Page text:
REVIEW: Batgirl Annual #1

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DC continues pumping out the annuals as of late, and has just released BATGIRL ANNUAL #1. With a major storyline just wrapped in the ongoing, this special issue offers another jumping-on point for new readers. With a high price-point, is this issue worth your attention or is it better left on the store shelves? Join Major Spoilers for the review…

BATGIRL ANNUAL #1
Writer: Gail Simone
Art and Colors: Admira Wijaya and Daniel Sampere
Editor: Brian Cunningham
Publisher: DC Comics
Cover Price: $4.99

Previously in BATGIRL:  Over the last several issues, Batgirl has been wrapped up in a battle of wits and weapons against new villain Knightfall. Knightfall posed a very serious threat to Babs, and was almost a dark-mirror version of our heroine. Still, Batgirl came out on top, and the character is poised to join in with the Bat-books’ “Death of the Family” crossover beginning this month.

MORE REWRITTEN HISTORY IN THE NEW 52…WHICH ISN’T NECESSARILY A BAD THING

BATGIRL ANNUAL #1 tries to do a lot of things in its 37 pages of story. The primary plot is concerned with furthering the “Court of Owls” storyline. The issue takes a look at the fate of the Talon that battled Barbara Gordon during the “Night of the Owls.” While she is locked up in a Gotham prison, she is beginning to resist her programming. Enter Catwoman, who has been hired to free the assassin and escort her back to the Owls. Eventually, Catwoman’s job brings her into contact with Batgirl, which is the first meeting of the two females in the New 52 timeline.

There are some pretty big “set pieces” in this book which give it the feel of a great action-adventure movie. However, the characterization is very hit-and-miss. Batgirl comes off as extremely bland in this issue. Despite Catwoman, the female Talon, and a battle against more assassins and an Owl, she just isn’t given much to do. For those wanting to learn more about the titular character, this is pretty disappointing. On the other hand, Catwoman is written superbly in this book. It’s my opinion that she’s written much better in this book than she has been in her own series since issue #1. It’s a great look at Catwoman and her motivations, one that hopefully continues as Catwoman will get more focus in the New 52 later this year. The focus on the Court of Owls and the new Talon feels a bit repetitive. We’ve seen this play out (and better, I might add) in the Talon series, and though there is a horrific end in store for the Owl this issue, it’s nothing new.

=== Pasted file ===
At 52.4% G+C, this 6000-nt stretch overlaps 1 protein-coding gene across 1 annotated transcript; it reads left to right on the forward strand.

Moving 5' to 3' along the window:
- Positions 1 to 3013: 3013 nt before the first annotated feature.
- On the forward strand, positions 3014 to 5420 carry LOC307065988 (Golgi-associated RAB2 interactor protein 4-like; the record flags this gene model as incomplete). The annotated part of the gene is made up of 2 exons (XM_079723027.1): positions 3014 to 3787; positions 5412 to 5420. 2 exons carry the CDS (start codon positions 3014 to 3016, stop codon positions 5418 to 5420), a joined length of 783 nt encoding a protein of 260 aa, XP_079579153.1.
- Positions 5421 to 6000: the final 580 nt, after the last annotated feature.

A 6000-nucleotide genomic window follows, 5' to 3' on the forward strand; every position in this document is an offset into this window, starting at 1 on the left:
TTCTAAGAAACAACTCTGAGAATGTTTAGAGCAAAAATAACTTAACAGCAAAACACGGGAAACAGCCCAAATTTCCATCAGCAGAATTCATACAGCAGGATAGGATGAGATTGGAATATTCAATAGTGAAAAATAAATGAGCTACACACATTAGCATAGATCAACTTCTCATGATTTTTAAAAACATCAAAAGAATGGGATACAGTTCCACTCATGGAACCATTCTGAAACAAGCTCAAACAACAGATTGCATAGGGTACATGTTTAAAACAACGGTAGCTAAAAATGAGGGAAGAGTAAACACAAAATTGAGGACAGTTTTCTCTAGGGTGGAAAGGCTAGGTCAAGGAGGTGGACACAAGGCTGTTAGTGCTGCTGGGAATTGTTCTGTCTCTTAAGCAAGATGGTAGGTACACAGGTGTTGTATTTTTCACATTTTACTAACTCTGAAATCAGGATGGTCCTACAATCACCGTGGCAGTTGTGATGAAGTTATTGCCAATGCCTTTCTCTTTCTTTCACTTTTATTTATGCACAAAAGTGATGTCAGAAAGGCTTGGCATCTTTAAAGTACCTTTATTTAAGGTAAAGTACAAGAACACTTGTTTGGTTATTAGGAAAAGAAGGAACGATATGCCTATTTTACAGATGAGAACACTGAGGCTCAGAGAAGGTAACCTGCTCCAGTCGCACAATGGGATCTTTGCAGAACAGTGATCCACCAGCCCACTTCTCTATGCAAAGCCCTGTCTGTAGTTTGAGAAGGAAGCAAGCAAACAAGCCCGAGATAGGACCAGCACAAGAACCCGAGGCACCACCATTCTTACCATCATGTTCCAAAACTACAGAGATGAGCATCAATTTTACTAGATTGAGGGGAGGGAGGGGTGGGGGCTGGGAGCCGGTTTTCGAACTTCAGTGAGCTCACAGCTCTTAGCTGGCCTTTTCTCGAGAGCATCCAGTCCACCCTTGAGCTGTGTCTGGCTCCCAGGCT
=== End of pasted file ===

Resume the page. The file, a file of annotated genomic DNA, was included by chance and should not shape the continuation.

GOOD ART WITH A JARRING MOMENT

Wijaya’s art is nice…The characters look very sleek and move like liquid, which is befitting of both Catwoman and Batgirl. Characters are depicted cleanly and the colors pop, which help because of the aforementioned big action sequences. However, midway through the book, Sampere fills in on a few pages and the change is obvious and unwelcome. Characters’ faces become unrealistic and oddly-shaped. The action becomes muddied and dark. Thankfully, the book switches back to Wijaya for the climax.

BOTTOM LINE: A “POPCORN” ADVENTURE WITH A BIT OF FILLER

It’s hard to recommend purchasing this book, especially at its high price point. The Court of Owls had their moment in the Bat-books, and it was superb, but they need some time to recover their status as a threat to Gotham. Again, Catwoman’s moments really stood out in this book, but Batgirl’s face-time suffered as a result. With the Joker’s return happening in the ongoing titles, skipping this book is a safe bet. Even those looking for a jumping-on point would be better served, both by story and cost, by picking up the next issue of Batgirl.

Rating: ★★½☆☆

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